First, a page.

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I was wondering if we could model rigid body motion of bodies using finite element models. Particularly I'm interested to know if we can model motion of objects with no constraints or with some degrees of freedom (such as only rotation). Though I've used word 'rigid body' to convey the situations closest to what I'm considering, In reality there will be stress, considering non-uniform application of force on surface/body or because of rotation they undergo, and these are not small enough to ignore.

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    $\begingroup$ Rigid bodies - by definition - have no strain and stress. What are the equations you would like to solve with “no constraints”? $\endgroup$ – BalazsToth Mar 21 '18 at 9:05
  • $\begingroup$ Thanks. This is about equations of motion - F = m*dx^2/dt^2., and its rotational counter part. Though I've used word 'rigid body' to convey the situations closest to what I'm considering, In reality there will be stress, considering non-uniform application of force on surface/body or because of rotation they undergo, and these are not small enough to ignore. $\endgroup$ – tired and bored dev Mar 21 '18 at 10:54
  • $\begingroup$ Can you give us an example of what you want to model? $\endgroup$ – P. G. Mar 21 '18 at 11:06
  • $\begingroup$ Suppose you've a rotating solid sphere, which is has magnetic dipole in it. It's subjected to an external magnetic field. The sphere also has linear motion. $\endgroup$ – tired and bored dev Mar 21 '18 at 11:09
  • $\begingroup$ Finite element codes that have a nonlinear formulation (i.e. nonlinear strain-displacement relations) are designed to handle arbitrarily large displacements and rotations. Most commercial structural finite element codes have this capability and there are many open source codes that do as well. $\endgroup$ – Bill Greene Mar 21 '18 at 11:42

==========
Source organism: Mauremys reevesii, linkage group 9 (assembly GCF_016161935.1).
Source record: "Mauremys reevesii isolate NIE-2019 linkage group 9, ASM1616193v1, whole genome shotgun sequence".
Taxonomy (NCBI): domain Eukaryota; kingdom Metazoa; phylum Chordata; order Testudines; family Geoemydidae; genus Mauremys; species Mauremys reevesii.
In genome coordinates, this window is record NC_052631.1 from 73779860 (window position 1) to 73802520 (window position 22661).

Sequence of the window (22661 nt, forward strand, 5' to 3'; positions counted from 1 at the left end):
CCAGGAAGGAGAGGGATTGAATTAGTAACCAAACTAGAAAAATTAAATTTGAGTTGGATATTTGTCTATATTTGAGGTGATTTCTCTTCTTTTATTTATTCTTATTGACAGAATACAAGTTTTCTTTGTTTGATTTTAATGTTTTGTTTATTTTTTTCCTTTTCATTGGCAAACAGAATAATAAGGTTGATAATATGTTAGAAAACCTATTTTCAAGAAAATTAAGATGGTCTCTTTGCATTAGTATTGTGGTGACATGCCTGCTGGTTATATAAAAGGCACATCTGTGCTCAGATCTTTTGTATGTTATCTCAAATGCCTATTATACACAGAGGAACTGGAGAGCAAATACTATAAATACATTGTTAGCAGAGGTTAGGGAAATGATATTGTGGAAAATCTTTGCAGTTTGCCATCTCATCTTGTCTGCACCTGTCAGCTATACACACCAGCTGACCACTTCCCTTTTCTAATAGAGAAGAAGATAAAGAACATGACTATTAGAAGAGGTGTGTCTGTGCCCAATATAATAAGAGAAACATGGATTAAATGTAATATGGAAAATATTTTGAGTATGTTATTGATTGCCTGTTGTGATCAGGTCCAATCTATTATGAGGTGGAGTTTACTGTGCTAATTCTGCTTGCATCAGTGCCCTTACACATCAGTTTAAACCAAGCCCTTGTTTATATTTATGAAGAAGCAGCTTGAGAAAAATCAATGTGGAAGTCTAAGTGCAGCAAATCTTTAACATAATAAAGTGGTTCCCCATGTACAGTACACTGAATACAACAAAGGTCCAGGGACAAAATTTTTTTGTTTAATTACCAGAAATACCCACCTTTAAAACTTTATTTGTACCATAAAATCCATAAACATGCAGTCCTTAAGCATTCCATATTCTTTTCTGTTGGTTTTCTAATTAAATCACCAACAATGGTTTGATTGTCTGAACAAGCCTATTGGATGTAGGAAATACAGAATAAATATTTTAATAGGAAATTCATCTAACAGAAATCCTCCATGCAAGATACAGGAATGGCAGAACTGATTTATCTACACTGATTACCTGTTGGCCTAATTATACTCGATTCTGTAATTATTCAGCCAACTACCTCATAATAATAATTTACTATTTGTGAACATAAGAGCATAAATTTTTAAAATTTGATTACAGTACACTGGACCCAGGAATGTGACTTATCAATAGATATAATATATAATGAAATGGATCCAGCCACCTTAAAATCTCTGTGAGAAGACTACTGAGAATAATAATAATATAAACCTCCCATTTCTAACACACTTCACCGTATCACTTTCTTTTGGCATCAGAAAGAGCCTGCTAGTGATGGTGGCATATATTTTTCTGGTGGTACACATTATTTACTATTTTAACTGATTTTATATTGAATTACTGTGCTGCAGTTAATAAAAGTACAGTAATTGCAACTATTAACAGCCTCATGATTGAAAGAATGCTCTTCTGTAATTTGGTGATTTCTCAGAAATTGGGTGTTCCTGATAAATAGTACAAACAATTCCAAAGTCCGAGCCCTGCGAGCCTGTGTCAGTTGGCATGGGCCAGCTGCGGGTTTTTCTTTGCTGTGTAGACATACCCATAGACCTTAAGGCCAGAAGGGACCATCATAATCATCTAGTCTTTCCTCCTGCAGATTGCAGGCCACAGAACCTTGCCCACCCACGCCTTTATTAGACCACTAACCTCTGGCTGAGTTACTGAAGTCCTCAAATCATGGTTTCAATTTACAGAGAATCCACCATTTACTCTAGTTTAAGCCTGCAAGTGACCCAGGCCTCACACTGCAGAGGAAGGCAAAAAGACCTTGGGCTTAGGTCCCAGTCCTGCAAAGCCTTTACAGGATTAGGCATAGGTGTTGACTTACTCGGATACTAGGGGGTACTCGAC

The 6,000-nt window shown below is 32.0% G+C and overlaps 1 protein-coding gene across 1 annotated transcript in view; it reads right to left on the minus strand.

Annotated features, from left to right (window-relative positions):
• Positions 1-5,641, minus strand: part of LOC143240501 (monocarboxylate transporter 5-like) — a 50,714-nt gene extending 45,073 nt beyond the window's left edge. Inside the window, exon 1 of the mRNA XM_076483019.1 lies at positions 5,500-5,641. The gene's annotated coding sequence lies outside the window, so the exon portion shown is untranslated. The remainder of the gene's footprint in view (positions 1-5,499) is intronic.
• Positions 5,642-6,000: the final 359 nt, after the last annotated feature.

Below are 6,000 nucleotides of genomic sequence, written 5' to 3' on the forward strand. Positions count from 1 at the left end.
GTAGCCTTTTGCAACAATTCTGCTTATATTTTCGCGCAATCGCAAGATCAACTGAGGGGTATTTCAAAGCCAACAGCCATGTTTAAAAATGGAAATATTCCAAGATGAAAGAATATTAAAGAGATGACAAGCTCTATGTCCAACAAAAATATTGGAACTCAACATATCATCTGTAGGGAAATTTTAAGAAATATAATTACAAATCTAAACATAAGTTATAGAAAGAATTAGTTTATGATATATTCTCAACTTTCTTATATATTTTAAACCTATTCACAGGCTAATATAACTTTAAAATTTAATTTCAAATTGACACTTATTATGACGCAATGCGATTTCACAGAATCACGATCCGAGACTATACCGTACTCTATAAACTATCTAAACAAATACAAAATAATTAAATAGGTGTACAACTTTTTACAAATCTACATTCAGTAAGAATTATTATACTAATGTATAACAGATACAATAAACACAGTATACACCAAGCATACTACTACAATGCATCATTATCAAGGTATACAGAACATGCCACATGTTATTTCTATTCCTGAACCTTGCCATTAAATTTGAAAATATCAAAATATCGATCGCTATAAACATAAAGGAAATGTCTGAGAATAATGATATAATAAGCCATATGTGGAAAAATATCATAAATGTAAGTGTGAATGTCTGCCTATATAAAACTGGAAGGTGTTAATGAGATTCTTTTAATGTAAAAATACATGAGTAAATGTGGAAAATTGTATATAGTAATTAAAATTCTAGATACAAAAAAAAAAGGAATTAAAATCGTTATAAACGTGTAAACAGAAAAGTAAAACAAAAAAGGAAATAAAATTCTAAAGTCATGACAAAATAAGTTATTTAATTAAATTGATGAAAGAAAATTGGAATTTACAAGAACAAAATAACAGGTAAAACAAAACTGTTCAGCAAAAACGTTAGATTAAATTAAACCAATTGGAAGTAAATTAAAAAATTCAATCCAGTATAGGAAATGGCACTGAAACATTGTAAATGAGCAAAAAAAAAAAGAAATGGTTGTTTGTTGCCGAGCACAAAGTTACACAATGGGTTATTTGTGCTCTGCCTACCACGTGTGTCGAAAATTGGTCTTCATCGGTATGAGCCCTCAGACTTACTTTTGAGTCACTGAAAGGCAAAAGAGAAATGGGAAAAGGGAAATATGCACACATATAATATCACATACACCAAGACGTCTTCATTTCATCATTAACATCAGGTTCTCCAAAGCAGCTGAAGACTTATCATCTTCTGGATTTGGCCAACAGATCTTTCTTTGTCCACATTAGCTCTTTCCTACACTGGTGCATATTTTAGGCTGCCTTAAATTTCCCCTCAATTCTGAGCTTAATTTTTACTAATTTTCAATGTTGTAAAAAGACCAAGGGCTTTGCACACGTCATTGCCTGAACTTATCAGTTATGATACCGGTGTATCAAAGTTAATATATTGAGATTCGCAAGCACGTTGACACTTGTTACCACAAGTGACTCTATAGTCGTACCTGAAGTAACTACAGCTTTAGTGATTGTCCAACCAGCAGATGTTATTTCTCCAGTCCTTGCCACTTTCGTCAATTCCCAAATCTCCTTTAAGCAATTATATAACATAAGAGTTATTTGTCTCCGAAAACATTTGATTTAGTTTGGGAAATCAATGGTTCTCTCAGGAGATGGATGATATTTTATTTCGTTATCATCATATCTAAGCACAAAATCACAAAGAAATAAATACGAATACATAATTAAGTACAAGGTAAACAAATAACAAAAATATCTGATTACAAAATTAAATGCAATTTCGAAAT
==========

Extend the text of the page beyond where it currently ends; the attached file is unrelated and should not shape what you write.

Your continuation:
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Finite element method is used to change the boundary value problem, with an infinite number of unknowns, into a system of algebraic equations with a finite number of degrees of freedom (DOFs).

For example, the response of the deformable body, which conveniently is described by partial diffrenetial equation (PDE), using finite element method is transformed into a system of algebraic equations with the finite number of DOFs.

If you write equations for rigid body or system of rigid bodies, you do not have PDE; you have immediately a system of algebraic equations. Thus no need for finite element method.

The problem with the system only rigid bodies is that is very often over-constrained, since only you have equations of equilibrium to work with. However, this is another story.

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  • $\begingroup$ If we write equations of motion in differential equations format, we may not get systems of algebraic equations directly. Do we? $\endgroup$ – tired and bored dev Mar 25 '18 at 16:57
  • $\begingroup$ Correct, I made shortcut here; finite element method is applied to discretise problem in space, not in time. You can think that you apply the first discretisation in time, and then in space or vice versa. $\endgroup$ – likask Mar 25 '18 at 17:00

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